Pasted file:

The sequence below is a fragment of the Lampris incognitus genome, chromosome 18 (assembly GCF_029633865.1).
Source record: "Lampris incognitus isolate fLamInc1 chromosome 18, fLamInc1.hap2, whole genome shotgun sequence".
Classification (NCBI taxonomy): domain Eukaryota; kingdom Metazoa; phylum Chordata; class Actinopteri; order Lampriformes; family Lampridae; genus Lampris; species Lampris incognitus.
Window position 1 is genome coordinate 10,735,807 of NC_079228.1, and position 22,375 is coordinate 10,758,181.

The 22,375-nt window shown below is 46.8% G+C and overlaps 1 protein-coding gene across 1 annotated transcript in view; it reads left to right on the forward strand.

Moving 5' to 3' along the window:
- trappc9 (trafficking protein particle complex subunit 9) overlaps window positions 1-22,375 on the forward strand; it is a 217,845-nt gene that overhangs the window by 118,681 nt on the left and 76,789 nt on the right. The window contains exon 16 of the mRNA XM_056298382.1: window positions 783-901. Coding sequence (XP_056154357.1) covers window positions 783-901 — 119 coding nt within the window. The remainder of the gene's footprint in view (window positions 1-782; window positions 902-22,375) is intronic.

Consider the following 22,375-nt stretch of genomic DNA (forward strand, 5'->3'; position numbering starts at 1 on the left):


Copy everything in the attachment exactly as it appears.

The sequence below is a fragment of the Lampris incognitus genome, chromosome 18 (assembly GCF_029633865.1).
Source record: "Lampris incognitus isolate fLamInc1 chromosome 18, fLamInc1.hap2, whole genome shotgun sequence".
Classification (NCBI taxonomy): domain Eukaryota; kingdom Metazoa; phylum Chordata; class Actinopteri; order Lampriformes; family Lampridae; genus Lampris; species Lampris incognitus.
Window position 1 is genome coordinate 10,735,807 of NC_079228.1, and position 22,375 is coordinate 10,758,181.

The 22,375-nt window shown below is 46.8% G+C and overlaps 1 protein-coding gene across 1 annotated transcript in view; it reads left to right on the forward strand.

Moving 5' to 3' along the window:
- trappc9 (trafficking protein particle complex subunit 9) overlaps window positions 1-22,375 on the forward strand; it is a 217,845-nt gene that overhangs the window by 118,681 nt on the left and 76,789 nt on the right. The window contains exon 16 of the mRNA XM_056298382.1: window positions 783-901. Coding sequence (XP_056154357.1) covers window positions 783-901 — 119 coding nt within the window. The remainder of the gene's footprint in view (window positions 1-782; window positions 902-22,375) is intronic.

Consider the following 22,375-nt stretch of genomic DNA (forward strand, 5'->3'; position numbering starts at 1 on the left):